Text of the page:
Wednesday, February 29, 2012

The Whip Snake & The Lizard

The Machete couesse or Neotropical Whipsnake (Mastigodryas boddaerti) is an often seen Trinidad snake because it is terrestrial, diurnal, and often in open habitats. Mike Rutherford (UWI Zoology Museum) took these photos on February 28 on Paria Beach.The lizard is probably an Ameiva or Cnemidophorus. Mike writes, "
It was on the path when we came across it and stayed there for about three minutes, any time we came too close to it to get a photo it started to wriggle its tail. Eventually it swallowed enough of the lizard so it could move off with just the end of the lizards tail still sticking out of its mouth. It disappeared very quickly into the forest. This happened at around 1:30pm about 1/2km from Paria Beach on the 28th February. That day I also found a dead green turtle on Paria Beach, mostly buried in a sandbank and rotted away to just the skeleton, I dug out the skull and brought it back to the museum. And when we eventually reached Paria Waterfall we came across two naked Homo sapiens enjoying the sun, after a loud hello from me we allowed them to maintain their modesty and eventually they too disappeared into the bush!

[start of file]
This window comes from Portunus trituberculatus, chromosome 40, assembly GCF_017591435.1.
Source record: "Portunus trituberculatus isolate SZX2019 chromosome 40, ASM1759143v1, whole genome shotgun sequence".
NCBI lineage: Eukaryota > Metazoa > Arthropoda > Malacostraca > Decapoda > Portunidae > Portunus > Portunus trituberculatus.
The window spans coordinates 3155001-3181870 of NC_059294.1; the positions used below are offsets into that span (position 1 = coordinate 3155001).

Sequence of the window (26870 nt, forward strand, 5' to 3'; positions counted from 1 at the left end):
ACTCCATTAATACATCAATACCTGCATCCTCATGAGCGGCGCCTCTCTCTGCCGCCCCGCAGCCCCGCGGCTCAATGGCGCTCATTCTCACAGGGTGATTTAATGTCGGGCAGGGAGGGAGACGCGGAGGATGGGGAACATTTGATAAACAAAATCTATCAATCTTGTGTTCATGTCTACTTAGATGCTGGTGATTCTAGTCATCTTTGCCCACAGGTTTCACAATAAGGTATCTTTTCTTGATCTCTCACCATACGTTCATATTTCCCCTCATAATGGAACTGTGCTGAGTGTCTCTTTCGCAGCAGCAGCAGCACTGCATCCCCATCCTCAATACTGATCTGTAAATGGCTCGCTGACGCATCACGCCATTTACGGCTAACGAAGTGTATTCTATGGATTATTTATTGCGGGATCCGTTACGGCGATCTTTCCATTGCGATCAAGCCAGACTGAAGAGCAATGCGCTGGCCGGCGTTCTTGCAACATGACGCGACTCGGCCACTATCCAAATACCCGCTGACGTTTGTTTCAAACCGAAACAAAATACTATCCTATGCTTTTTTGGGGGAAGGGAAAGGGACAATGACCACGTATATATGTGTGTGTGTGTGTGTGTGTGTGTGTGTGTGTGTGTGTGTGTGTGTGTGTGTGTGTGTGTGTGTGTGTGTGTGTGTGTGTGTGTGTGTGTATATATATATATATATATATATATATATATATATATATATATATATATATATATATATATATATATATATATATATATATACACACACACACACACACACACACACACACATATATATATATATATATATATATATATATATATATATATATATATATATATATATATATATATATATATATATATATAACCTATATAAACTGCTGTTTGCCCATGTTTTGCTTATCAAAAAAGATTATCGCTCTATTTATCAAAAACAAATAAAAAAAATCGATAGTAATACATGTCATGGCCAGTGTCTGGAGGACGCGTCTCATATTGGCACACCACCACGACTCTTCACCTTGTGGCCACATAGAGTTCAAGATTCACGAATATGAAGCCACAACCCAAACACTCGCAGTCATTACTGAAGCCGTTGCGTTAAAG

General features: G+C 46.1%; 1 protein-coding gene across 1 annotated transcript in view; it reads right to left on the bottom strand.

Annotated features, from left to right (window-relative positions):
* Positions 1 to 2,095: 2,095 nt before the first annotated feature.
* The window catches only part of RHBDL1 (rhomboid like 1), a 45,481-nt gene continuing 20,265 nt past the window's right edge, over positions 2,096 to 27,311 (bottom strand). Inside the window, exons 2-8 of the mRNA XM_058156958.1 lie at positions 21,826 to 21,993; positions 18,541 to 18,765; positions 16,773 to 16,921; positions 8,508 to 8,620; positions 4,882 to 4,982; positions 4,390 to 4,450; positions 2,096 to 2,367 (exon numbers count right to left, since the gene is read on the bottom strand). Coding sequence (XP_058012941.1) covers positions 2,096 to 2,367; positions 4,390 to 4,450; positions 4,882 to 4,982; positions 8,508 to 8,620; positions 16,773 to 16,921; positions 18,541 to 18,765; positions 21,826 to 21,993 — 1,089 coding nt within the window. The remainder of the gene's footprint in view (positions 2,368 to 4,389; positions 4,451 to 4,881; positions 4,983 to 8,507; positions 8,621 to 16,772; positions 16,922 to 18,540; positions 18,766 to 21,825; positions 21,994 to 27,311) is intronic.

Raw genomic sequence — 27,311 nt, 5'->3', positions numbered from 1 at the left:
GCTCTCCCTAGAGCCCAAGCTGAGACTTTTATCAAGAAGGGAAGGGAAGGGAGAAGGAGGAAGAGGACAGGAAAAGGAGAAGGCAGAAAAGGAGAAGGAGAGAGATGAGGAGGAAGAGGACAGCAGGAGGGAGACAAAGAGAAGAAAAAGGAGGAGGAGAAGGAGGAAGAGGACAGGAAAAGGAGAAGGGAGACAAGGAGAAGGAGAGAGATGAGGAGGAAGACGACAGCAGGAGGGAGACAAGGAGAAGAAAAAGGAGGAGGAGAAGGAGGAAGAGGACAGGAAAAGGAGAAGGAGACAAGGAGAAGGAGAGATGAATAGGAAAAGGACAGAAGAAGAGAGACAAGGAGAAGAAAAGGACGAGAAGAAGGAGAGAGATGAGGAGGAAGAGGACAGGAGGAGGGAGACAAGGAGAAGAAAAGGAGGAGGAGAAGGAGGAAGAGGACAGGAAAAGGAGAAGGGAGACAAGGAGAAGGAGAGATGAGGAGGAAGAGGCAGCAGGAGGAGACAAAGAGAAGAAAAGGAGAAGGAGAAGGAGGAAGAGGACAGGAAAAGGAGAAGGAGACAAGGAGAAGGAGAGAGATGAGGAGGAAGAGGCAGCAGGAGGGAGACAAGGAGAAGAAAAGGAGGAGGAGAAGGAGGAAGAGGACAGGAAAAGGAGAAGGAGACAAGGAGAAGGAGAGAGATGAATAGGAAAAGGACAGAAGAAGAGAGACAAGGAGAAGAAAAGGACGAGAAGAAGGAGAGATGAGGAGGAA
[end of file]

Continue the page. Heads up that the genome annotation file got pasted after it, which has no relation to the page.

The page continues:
1 comment:

  1. Saw a Machette in Salybia at my feet on the track (2012 summer) on the way back from the Rio Seco Waterfall, not so special except it was hunting and trying to eat a smaller snake i was not able to identify, brown with lighter brown spots on it. Was happening at high speed. The two, attacker and retaliator-escapee disappeared into the bush.